Interpreting Old Testament Wisdom Literature edited by David G. Firth & Lindsay Wilson

This volume is written by eleven United Kingdom Bible scholars, including four women.   The authors consider only Job, Proverbs, and Ecclesiastes as wisdom books proper, but find wisdom themes in Ruth, Song of Solomon, and Psalms as well as laced throughout the Old Testament.  Wisdom is defined as “basically skill in living, in how to order one’s life so as to achieve desirable goals” (p. XIV) and “how to navigate life successfully” (p. 6).  This is not a commentary and if one is looking for analysis of individual wisdom books, they should look elsewhere.  Having said that, there are short sections, scattered through the book, which offer some excellent overviews of the books and wisdom themes (e.g. Ecclesiastes, p. 184, and wisdom themes found in the Psalms, pp. 194-204).  The final chapter discusses the interesting topic of the relative absence of God in the wisdom literature and how this absence fuels the quest for wisdom (p. 214).  And I appreciate the study of contrasts between Proverbs, which presents an orderly life of the wise in which actions are followed by logical consequences, and Job and Ecclesiastes in which they do not.  Job handles the problem of pain and suffering even for one living wisely, while Ecclesiastes addresses the futility of life even for the wisest and more fortunate of people (pp. 23, 150-151, 183-186).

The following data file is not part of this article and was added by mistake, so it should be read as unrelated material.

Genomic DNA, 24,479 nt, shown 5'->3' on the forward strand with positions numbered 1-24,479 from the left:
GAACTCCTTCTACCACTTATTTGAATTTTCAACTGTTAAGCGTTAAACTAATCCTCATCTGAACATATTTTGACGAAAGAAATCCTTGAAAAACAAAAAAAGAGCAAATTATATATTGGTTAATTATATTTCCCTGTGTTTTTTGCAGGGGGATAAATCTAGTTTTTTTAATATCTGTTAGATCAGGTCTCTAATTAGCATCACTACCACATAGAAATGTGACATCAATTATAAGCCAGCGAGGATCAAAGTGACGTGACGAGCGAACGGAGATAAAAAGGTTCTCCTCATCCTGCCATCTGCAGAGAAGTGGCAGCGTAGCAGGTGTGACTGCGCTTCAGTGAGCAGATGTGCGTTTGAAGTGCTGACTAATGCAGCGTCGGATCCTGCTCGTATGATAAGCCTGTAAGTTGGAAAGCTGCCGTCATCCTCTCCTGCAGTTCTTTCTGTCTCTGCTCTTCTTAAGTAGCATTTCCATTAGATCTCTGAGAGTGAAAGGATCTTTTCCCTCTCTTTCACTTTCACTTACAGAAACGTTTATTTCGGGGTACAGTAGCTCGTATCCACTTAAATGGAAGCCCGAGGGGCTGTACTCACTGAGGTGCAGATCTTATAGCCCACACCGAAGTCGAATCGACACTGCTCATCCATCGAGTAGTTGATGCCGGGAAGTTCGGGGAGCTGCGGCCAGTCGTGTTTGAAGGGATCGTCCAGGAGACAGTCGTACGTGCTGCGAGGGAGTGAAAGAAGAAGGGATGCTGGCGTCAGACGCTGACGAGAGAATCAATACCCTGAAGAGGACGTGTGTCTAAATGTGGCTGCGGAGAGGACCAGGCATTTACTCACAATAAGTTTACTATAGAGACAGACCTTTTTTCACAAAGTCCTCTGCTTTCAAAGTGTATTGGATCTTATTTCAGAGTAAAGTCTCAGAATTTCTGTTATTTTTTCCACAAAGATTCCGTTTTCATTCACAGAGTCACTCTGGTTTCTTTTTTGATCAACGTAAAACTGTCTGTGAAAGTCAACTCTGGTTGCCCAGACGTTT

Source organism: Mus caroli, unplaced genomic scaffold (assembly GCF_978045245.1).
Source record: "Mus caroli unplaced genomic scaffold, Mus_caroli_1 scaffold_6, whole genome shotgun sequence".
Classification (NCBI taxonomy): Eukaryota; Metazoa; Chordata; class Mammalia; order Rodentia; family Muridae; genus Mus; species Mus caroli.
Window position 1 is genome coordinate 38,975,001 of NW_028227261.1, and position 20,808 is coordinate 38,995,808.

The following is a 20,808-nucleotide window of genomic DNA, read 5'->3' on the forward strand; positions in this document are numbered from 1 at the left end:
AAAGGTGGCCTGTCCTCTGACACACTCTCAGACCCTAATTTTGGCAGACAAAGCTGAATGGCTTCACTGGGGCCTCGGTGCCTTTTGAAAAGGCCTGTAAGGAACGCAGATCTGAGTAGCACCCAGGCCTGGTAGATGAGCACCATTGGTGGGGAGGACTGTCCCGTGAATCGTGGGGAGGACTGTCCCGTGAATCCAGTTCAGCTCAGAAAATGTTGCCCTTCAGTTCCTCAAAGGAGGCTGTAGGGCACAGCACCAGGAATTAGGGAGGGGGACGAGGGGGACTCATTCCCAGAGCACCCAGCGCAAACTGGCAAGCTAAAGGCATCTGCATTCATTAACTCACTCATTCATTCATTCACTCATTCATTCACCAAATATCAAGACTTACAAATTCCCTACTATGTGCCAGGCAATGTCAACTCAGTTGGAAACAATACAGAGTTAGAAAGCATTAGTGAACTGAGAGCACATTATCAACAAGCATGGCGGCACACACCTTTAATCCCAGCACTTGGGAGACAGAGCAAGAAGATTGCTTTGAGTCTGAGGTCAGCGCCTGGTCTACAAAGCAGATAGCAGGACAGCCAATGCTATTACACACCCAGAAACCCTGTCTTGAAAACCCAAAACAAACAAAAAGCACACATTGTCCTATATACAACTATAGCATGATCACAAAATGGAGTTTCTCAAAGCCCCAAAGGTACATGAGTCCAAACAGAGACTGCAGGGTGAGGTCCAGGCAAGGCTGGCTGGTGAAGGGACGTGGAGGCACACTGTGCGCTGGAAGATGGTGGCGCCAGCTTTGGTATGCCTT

Primarily, however, this volume overviews modern scholarship concerning Old Testament wisdom literature.  It is valuable to have in one volume an anthology of the wide variety of views streaming from many theological camps.  For the most part the authors reject theologically liberal scholarship and detail alternatives.  Unfortunately, late dates for Ecclesiastes and Song of Solomon, as well as rejection of Solomonic authorship of these books, is prevalent (pp. 85, 98, 101, 102, 112).   And the Satan figure in Job is not the personal devil but rather an imaginary adversary created to challenge God for the story line of the book (pp. 148-149).

As can be discerned, the authors do not altogether escape the pull of liberal scholarship, but for an introduction of current opinions regarding biblical wisdom literature, Interpreting Old Testament Wisdom Literature has its place.

Interpreting Old Testament Wisdom Literature edited by David G. Firth & Lindsay Wilson (Downers Grove: IVP Academic, 2017) 232 pp. + XV, paper $20.00

Reviewed by Gary E. Gilley, Southern View Chapel

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